The office of Israeli Prime Minister Benjamin Netanyahu on Thursday confirmed that the Security Cabinet had voted unanimously to approve a ceasefire between Tel Aviv and Hamas.
"The Security Cabinet unanimously accepted the recommendation of all heads of security services, the chief of general staff, the head of the Shabak, the head of the Mossad and the head of the National Security Council to accept the Egyptian initiative on a bilateral ceasefire, which will come into force later," the statement said.
The Israeli Foreign Ministry released the statement in its Twitter account, highlighting that the agreement was reached without preconditions, also noting Israel's "significant achievements in the operation, some of which are unprecedented."
The Security Cabinet this evening unanimously accepted the recommendation of all of the security officials, the IDF Chief-of-Staff, the head of the ISA, the head of the Mossad and the head of the National Security Council (1/3)— Israel Foreign Ministry (@IsraelMFA) May 20, 2021
some of which are unprecedented. The political leadership emphasizes that it is the reality on the ground that will determine the future of the operation. (3/3)— Israel Foreign Ministry (@IsraelMFA) May 20, 2021
A Hamas spokesperson said that Egypt had informed the movement that an agreement was reached on a ceasefire beginning at 2 a.m. on Friday, 21 May [23:00 GMT Thursday]. According to AFP, the Islamic Jihad has also confirmed the ceasefire.
The truce will reportedly be monitored by Egypt, with the country's president, Abdel Fattah el-Sisi, dispatching two security delegations, to Israel and the Palestinian territories, to uphold the ceasefire.
The meeting of the Security Cabinet was convened earlier in the day by Netanyahu, reportedly ending after three hours.
In wake of a possible truce, Palestinian Foreign Minister Riyad al-Maliki said that he would welcome the ceasefire by Israel, but it will not be enough, as the issue of who has access to various areas within Jerusalem remains the key issue.
"That's good that the carnage, the attack will stop. It's good that the Palestinian people, more than 2 million of them, will be able to go to sleep tonight, knowing that they will have a brighter tomorrow, but it’s not enough,” al-Maliki said. "The core issue that started all these episodes is Jerusalem. We cannot forget Jerusalem.”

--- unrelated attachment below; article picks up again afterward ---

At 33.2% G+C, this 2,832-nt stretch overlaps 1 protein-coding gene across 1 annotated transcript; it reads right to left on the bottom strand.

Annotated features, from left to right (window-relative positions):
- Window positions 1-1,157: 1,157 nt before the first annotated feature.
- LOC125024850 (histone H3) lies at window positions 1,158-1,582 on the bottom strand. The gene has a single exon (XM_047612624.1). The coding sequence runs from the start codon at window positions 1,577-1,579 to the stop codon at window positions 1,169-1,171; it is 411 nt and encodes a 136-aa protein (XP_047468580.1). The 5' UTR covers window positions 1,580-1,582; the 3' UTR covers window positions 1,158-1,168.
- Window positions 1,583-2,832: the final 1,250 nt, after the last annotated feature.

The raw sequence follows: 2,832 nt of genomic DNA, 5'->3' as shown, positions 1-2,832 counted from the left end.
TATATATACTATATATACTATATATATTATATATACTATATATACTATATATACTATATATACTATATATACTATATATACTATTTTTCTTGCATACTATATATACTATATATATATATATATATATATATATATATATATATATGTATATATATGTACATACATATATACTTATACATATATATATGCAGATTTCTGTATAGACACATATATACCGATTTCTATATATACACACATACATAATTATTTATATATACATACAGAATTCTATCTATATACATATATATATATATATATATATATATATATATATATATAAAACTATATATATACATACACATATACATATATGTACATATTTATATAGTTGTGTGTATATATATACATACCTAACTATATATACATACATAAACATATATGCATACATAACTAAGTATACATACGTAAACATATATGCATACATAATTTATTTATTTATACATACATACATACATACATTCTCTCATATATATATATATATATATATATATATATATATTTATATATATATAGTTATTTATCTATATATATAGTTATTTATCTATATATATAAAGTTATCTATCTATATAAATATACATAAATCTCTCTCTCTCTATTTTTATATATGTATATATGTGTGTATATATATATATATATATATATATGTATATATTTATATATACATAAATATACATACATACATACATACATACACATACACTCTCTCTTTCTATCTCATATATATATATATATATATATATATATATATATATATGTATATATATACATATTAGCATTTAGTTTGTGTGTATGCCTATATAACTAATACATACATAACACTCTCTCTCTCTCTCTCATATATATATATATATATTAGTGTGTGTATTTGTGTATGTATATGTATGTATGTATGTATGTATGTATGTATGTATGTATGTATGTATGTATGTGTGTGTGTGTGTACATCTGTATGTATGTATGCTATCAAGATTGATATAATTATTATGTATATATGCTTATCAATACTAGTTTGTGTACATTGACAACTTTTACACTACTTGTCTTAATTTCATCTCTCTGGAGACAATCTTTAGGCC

How The Israeli-Hamas Conflict Unfolded
A new round of hostilities between Israel and the Palestinians was preceded by heating tensions during the month of Ramadan, with Palestinian protests triggered by coronavirus restrictions imposed by Tel Aviv in holy sites of the city of Jerusalem. In early May, the city saw squabbles and clashes between Palestinians and Israeli police.
Amid that, an Israeli court also rolled out a decision to evict several Palestinian families from their houses in Jerusalem's neighbourhood of Sheikh Jarrah - a move that prompted an escalation of tensions and an eruption of violence between Israel and Hamas on 10 May.
Since the beginning of the new hostilities, according to the Israeli army, some 4,300 rockets were fired from Gaza towards Israel, with an estimated 640 landing within the enclave. As of Thursday, 12 people in Israel had reportedly died as a result of the offensive, with over 50 seriously injured, according to the Israeli army. Among Palestinians, there are at least 232 victims, and over 1,900 wounded.
The escalation prompted swift reaction from the global community, particularly from Russia, the United States, the United Nations and others, calling for an immediate end to the hostilities. On Wednesday, France, Tunisia, Egypt and Jordan rolled out a draft resolution at the UN Security Council, urging the sides to agree on a ceasefire and allow humanitarian access to the Gaza Strip.
The US opposed the draft resolution, expressing its belief that it would undermine de-escalation efforts. However, reports have emerged suggesting that US President Joe Biden, along with State Secretary Antony Blinken, repeatedly suggested in calls with the top Israeli officials such as Netanyahu and Foreign Minister Gabi Ashkenazi that the US backing of the Israeli actions amid the most recent conflict in Gaza has a time limit and cannot last much longer.
Netanyahu on Wednesday reiterated that he was determined to continue the operation "until its goal is achieved - to bring back peace and security to [...] the citizens of Israel."